“It is hard enough for a sexually abused child or their relatives to come forward and seek help, but instead of handling cases with sensitivity Indian authorities often demean and re-traumatize them,” Ganguly said. “The failure to implement needed police reforms to be more sensitive and supportive to victims has made police stations places to be dreaded.”
The sexual abuse of children in residential care facilities for orphans and other at-risk children is a particularly serious problem, Human Rights Watch said. Inspection mechanisms are inadequate in most parts of the country. Many privately run facilities are not even registered. As a result, the government has neither a record of all the orphanages and other institutions operating in the country nor a list of the children they are housing. Abuse occurs even in supposedly well-run and respected institutions because of poor monitoring.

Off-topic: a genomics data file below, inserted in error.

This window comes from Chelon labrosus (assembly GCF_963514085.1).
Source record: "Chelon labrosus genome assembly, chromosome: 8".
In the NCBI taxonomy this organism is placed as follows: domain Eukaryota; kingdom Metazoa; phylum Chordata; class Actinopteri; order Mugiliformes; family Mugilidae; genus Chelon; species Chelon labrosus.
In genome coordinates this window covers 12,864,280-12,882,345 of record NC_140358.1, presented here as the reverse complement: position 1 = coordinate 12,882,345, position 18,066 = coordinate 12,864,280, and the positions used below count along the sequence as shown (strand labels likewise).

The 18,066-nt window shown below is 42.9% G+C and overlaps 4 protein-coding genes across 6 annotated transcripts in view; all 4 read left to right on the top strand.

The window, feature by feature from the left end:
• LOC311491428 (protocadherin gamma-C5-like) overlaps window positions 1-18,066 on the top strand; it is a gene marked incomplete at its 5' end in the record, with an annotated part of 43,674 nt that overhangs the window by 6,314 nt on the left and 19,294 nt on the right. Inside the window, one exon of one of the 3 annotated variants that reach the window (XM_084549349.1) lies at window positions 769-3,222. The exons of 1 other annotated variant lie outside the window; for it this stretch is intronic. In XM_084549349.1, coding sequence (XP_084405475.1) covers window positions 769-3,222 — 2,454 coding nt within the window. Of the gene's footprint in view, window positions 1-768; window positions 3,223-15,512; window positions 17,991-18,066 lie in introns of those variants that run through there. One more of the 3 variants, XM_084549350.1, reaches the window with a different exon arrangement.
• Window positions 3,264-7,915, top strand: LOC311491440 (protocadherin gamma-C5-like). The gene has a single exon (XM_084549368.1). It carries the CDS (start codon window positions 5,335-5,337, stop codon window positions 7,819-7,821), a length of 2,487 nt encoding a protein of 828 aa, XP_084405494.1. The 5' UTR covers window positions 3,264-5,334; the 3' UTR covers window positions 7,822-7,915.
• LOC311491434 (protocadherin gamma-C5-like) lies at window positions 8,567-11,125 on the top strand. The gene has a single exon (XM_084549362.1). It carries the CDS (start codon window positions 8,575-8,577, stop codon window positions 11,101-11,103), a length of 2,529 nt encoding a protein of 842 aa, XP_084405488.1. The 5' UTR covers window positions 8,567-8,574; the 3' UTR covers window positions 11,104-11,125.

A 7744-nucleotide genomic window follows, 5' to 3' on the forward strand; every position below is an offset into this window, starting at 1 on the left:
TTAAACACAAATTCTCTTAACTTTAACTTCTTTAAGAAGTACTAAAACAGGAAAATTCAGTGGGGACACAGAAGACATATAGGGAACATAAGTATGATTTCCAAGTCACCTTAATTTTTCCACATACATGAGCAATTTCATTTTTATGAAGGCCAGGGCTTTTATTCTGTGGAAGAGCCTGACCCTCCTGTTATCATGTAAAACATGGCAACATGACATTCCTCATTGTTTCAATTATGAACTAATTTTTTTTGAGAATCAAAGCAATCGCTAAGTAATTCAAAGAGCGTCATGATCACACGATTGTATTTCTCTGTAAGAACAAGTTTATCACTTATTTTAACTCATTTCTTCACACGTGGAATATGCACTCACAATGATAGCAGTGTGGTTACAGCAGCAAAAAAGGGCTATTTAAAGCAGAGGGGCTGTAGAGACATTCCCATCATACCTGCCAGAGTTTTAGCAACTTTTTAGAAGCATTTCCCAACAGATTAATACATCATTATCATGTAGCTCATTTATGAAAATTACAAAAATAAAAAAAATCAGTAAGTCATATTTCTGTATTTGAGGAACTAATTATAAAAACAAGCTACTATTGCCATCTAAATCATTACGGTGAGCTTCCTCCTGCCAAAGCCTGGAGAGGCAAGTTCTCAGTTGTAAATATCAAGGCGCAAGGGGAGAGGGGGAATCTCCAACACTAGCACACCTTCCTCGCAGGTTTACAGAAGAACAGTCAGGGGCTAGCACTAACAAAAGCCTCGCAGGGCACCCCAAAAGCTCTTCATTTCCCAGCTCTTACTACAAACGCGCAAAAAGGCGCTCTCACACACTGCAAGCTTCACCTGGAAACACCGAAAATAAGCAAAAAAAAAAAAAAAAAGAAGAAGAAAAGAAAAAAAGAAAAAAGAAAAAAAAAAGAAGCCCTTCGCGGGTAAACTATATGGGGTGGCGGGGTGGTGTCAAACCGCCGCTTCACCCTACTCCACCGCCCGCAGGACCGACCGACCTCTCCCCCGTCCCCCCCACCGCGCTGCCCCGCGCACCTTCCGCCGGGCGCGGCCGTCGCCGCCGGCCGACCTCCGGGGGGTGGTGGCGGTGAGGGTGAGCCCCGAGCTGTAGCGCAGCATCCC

Set up by the government in December 2012 in the wake of the Delhi attack, a committee headed by Justice J.S. Verma has made several recommendations to address sexual assault and expressed particular concern over the plight of children in residential care institutions. Instead of facilitating investigations into allegations of child sexual abuse, managers of facilities engage in denials and dismissal of complaints. After investigating allegations of abuse in one such facility, Vinod Tikoo of the National Commission for the Protection of Child Rights said that it revealed a massive breakdown. “It is not neglect. It is systemic failure,” he told Human Rights Watch.